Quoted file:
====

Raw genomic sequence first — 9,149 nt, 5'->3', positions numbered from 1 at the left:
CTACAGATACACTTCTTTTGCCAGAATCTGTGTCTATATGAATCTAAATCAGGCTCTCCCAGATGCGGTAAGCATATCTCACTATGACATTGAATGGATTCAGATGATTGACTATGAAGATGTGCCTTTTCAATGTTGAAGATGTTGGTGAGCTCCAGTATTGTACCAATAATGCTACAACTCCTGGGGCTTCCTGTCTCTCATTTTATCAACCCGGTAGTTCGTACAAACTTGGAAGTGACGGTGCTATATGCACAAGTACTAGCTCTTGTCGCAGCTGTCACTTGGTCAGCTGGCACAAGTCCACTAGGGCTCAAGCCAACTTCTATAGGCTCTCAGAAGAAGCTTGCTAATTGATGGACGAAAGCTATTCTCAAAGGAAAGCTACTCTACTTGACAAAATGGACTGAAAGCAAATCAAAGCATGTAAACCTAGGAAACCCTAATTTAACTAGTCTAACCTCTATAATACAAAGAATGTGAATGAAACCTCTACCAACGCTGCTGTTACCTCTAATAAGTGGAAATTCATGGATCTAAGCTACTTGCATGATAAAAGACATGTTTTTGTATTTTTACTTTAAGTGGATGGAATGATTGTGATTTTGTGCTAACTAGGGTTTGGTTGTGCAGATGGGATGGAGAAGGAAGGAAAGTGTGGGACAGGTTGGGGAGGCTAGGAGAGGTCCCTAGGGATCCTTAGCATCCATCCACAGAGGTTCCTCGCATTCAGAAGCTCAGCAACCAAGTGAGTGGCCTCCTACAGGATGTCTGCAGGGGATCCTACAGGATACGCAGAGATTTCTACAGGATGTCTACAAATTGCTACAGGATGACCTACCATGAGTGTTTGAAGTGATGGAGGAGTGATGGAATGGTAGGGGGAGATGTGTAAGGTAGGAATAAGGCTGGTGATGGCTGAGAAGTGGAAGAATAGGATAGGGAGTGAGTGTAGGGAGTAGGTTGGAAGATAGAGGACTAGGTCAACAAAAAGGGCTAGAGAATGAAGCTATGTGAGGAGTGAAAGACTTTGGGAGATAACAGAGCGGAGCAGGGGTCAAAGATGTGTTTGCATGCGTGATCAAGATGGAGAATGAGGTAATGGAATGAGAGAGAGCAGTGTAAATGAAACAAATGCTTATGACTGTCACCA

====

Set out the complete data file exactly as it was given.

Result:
Raw genomic sequence first — 9,149 nt, 5'->3', positions numbered from 1 at the left:
CTACAGATACACTTCTTTTGCCAGAATCTGTGTCTATATGAATCTAAATCAGGCTCTCCCAGATGCGGTAAGCATATCTCACTATGACATTGAATGGATTCAGATGATTGACTATGAAGATGTGCCTTTTCAATGTTGAAGATGTTGGTGAGCTCCAGTATTGTACCAATAATGCTACAACTCCTGGGGCTTCCTGTCTCTCATTTTATCAACCCGGTAGTTCGTACAAACTTGGAAGTGACGGTGCTATATGCACAAGTACTAGCTCTTGTCGCAGCTGTCACTTGGTCAGCTGGCACAAGTCCACTAGGGCTCAAGCCAACTTCTATAGGCTCTCAGAAGAAGCTTGCTAATTGATGGACGAAAGCTATTCTCAAAGGAAAGCTACTCTACTTGACAAAATGGACTGAAAGCAAATCAAAGCATGTAAACCTAGGAAACCCTAATTTAACTAGTCTAACCTCTATAATACAAAGAATGTGAATGAAACCTCTACCAACGCTGCTGTTACCTCTAATAAGTGGAAATTCATGGATCTAAGCTACTTGCATGATAAAAGACATGTTTTTGTATTTTTACTTTAAGTGGATGGAATGATTGTGATTTTGTGCTAACTAGGGTTTGGTTGTGCAGATGGGATGGAGAAGGAAGGAAAGTGTGGGACAGGTTGGGGAGGCTAGGAGAGGTCCCTAGGGATCCTTAGCATCCATCCACAGAGGTTCCTCGCATTCAGAAGCTCAGCAACCAAGTGAGTGGCCTCCTACAGGATGTCTGCAGGGGATCCTACAGGATACGCAGAGATTTCTACAGGATGTCTACAAATTGCTACAGGATGACCTACCATGAGTGTTTGAAGTGATGGAGGAGTGATGGAATGGTAGGGGGAGATGTGTAAGGTAGGAATAAGGCTGGTGATGGCTGAGAAGTGGAAGAATAGGATAGGGAGTGAGTGTAGGGAGTAGGTTGGAAGATAGAGGACTAGGTCAACAAAAAGGGCTAGAGAATGAAGCTATGTGAGGAGTGAAAGACTTTGGGAGATAACAGAGCGGAGCAGGGGTCAAAGATGTGTTTGCATGCGTGATCAAGATGGAGAATGAGGTAATGGAATGAGAGAGAGCAGTGTAAATGAAACAAATGCTTATGACTGTCACCA